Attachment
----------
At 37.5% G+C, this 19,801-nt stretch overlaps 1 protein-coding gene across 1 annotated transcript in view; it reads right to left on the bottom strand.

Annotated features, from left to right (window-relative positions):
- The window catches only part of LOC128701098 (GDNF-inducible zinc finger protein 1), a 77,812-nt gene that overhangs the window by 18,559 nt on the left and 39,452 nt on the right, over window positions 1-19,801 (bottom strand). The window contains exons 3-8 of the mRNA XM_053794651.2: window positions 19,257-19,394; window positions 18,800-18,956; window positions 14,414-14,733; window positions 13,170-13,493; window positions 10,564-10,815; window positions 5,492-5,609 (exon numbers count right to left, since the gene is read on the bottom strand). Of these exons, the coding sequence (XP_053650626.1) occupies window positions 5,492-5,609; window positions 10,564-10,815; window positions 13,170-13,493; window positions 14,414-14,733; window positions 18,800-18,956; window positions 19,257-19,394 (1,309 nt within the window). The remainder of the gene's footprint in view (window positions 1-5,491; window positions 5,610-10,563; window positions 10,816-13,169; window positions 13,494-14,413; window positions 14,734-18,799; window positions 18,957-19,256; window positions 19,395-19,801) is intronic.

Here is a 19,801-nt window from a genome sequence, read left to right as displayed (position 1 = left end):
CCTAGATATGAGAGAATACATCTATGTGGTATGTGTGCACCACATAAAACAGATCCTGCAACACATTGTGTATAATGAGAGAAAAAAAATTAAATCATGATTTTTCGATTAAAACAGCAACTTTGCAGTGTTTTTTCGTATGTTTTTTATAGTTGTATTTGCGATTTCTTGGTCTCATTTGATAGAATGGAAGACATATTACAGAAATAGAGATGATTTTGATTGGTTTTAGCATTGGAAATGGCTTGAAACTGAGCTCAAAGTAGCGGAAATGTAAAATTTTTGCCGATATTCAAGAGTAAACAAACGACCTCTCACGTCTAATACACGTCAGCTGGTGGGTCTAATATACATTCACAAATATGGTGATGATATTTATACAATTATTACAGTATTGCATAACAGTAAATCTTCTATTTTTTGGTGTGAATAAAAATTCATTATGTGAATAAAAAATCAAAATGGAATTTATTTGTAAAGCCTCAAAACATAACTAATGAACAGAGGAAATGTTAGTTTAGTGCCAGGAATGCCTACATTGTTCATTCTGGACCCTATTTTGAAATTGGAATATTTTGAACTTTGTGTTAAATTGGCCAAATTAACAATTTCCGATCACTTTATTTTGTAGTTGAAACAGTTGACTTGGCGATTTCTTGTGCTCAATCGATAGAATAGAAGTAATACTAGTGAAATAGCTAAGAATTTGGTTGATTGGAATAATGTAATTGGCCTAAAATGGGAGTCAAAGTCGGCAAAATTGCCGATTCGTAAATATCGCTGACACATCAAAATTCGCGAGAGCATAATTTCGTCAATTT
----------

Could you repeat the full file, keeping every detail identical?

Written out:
At 37.5% G+C, this 19,801-nt stretch overlaps 1 protein-coding gene across 1 annotated transcript in view; it reads right to left on the bottom strand.

Annotated features, from left to right (window-relative positions):
- The window catches only part of LOC128701098 (GDNF-inducible zinc finger protein 1), a 77,812-nt gene that overhangs the window by 18,559 nt on the left and 39,452 nt on the right, over window positions 1-19,801 (bottom strand). The window contains exons 3-8 of the mRNA XM_053794651.2: window positions 19,257-19,394; window positions 18,800-18,956; window positions 14,414-14,733; window positions 13,170-13,493; window positions 10,564-10,815; window positions 5,492-5,609 (exon numbers count right to left, since the gene is read on the bottom strand). Of these exons, the coding sequence (XP_053650626.1) occupies window positions 5,492-5,609; window positions 10,564-10,815; window positions 13,170-13,493; window positions 14,414-14,733; window positions 18,800-18,956; window positions 19,257-19,394 (1,309 nt within the window). The remainder of the gene's footprint in view (window positions 1-5,491; window positions 5,610-10,563; window positions 10,816-13,169; window positions 13,494-14,413; window positions 14,734-18,799; window positions 18,957-19,256; window positions 19,395-19,801) is intronic.

Here is a 19,801-nt window from a genome sequence, read left to right as displayed (position 1 = left end):
CCTAGATATGAGAGAATACATCTATGTGGTATGTGTGCACCACATAAAACAGATCCTGCAACACATTGTGTATAATGAGAGAAAAAAAATTAAATCATGATTTTTCGATTAAAACAGCAACTTTGCAGTGTTTTTTCGTATGTTTTTTATAGTTGTATTTGCGATTTCTTGGTCTCATTTGATAGAATGGAAGACATATTACAGAAATAGAGATGATTTTGATTGGTTTTAGCATTGGAAATGGCTTGAAACTGAGCTCAAAGTAGCGGAAATGTAAAATTTTTGCCGATATTCAAGAGTAAACAAACGACCTCTCACGTCTAATACACGTCAGCTGGTGGGTCTAATATACATTCACAAATATGGTGATGATATTTATACAATTATTACAGTATTGCATAACAGTAAATCTTCTATTTTTTGGTGTGAATAAAAATTCATTATGTGAATAAAAAATCAAAATGGAATTTATTTGTAAAGCCTCAAAACATAACTAATGAACAGAGGAAATGTTAGTTTAGTGCCAGGAATGCCTACATTGTTCATTCTGGACCCTATTTTGAAATTGGAATATTTTGAACTTTGTGTTAAATTGGCCAAATTAACAATTTCCGATCACTTTATTTTGTAGTTGAAACAGTTGACTTGGCGATTTCTTGTGCTCAATCGATAGAATAGAAGTAATACTAGTGAAATAGCTAAGAATTTGGTTGATTGGAATAATGTAATTGGCCTAAAATGGGAGTCAAAGTCGGCAAAATTGCCGATTCGTAAATATCGCTGACACATCAAAATTCGCGAGAGCATAATTTCGTCAATTT